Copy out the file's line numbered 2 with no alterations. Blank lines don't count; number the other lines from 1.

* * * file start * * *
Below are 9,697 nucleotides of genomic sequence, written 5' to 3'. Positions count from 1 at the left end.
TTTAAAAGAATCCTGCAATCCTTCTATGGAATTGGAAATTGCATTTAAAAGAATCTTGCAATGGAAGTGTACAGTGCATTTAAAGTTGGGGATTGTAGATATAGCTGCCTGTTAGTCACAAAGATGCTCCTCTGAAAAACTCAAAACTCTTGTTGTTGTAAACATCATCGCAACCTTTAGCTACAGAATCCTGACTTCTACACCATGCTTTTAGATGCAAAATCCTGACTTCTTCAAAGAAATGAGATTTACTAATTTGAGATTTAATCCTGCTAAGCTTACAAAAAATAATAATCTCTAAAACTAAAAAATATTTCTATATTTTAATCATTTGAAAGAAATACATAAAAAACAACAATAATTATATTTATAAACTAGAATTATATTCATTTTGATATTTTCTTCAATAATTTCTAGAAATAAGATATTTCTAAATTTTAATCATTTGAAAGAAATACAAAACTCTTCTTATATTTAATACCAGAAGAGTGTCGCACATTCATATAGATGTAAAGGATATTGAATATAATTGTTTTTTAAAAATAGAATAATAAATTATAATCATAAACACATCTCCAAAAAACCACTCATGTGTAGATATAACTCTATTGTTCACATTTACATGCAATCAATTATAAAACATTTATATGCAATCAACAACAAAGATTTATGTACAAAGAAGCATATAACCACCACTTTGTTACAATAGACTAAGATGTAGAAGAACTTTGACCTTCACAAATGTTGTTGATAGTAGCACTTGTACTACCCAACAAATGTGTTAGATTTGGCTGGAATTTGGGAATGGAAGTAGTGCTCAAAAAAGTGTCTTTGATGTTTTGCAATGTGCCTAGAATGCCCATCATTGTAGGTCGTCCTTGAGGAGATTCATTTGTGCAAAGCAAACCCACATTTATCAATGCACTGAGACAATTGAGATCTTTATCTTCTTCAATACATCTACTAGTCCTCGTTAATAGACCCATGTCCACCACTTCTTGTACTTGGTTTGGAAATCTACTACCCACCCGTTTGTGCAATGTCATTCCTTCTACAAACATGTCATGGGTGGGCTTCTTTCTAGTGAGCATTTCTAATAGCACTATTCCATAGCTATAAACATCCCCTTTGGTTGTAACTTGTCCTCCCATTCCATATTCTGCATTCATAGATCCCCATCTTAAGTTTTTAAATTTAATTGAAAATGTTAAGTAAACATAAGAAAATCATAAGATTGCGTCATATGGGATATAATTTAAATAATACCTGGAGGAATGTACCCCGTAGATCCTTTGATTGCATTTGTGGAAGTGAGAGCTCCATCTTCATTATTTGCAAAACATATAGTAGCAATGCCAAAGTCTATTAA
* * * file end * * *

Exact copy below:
TTTAAAAGAATCCTGCAATCCTTCTATGGAATTGGAAATTGCATTTAAAAGAATCTTGCAATGGAAGTGTACAGTGCATTTAAAGTTGGGGATTGTAGATATAGCTGCCTGTTAGTCACAAAGATGCTCCTCTGAAAAACTCAAAACTCTTGTTGTTGTAAACATCATCGCAACCTTTAGCTACAGAATCCTGACTTCTACACCATGCTTTTAGATGCAAAATCCTGACTTCTTCAAAGAAATGAGATTTACTAATTTGAGATTTAATCCTGCTAAGCTTACAAAAAATAATAATCTCTAAAACTAAAAAATATTTCTATATTTTAATCATTTGAAAGAAATACATAAAAAACAACAATAATTATATTTATAAACTAGAATTATATTCATTTTGATATTTTCTTCAATAATTTCTAGAAATAAGATATTTCTAAATTTTAATCATTTGAAAGAAATACAAAACTCTTCTTATATTTAATACCAGAAGAGTGTCGCACATTCATATAGATGTAAAGGATATTGAATATAATTGTTTTTTAAAAATAGAATAATAAATTATAATCATAAACACATCTCCAAAAAACCACTCATGTGTAGATATAACTCTATTGTTCACATTTACATGCAATCAATTATAAAACATTTATATGCAATCAACAACAAAGATTTATGTACAAAGAAGCATATAACCACCACTTTGTTACAATAGACTAAGATGTAGAAGAACTTTGACCTTCACAAATGTTGTTGATAGTAGCACTTGTACTACCCAACAAATGTGTTAGATTTGGCTGGAATTTGGGAATGGAAGTAGTGCTCAAAAAAGTGTCTTTGATGTTTTGCAATGTGCCTAGAATGCCCATCATTGTAGGTCGTCCTTGAGGAGATTCATTTGTGCAAAGCAAACCCACATTTATCAATGCACTGAGACAATTGAGATCTTTATCTTCTTCAATACATCTACTAGTCCTCGTTAATAGACCCATGTCCACCACTTCTTGTACTTGGTTTGGAAATCTACTACCCACCCGTTTGTGCAATGTCATTCCTTCTACAAACATGTCATGGGTGGGCTTCTTTCTAGTGAGCATTTCTAATAGCACTATTCCATAGCTATAAACATCCCCTTTGGTTGTAACTTGTCCTCCCATTCCATATTCTGCATTCATAGATCCCCATCTTAAGTTTTTAAATTTAATTGAAAATGTTAAGTAAACATAAGAAAATCATAAGATTGCGTCATATGGGATATAATTTAAATAATACCTGGAGGAATGTACCCCGTAGATCCTTTGATTGCATTTGTGGAAGTGAGAGCTCCATCTTCATTATTTGCAAAACATATAGTAGCAATGCCAAAGTCTATTAA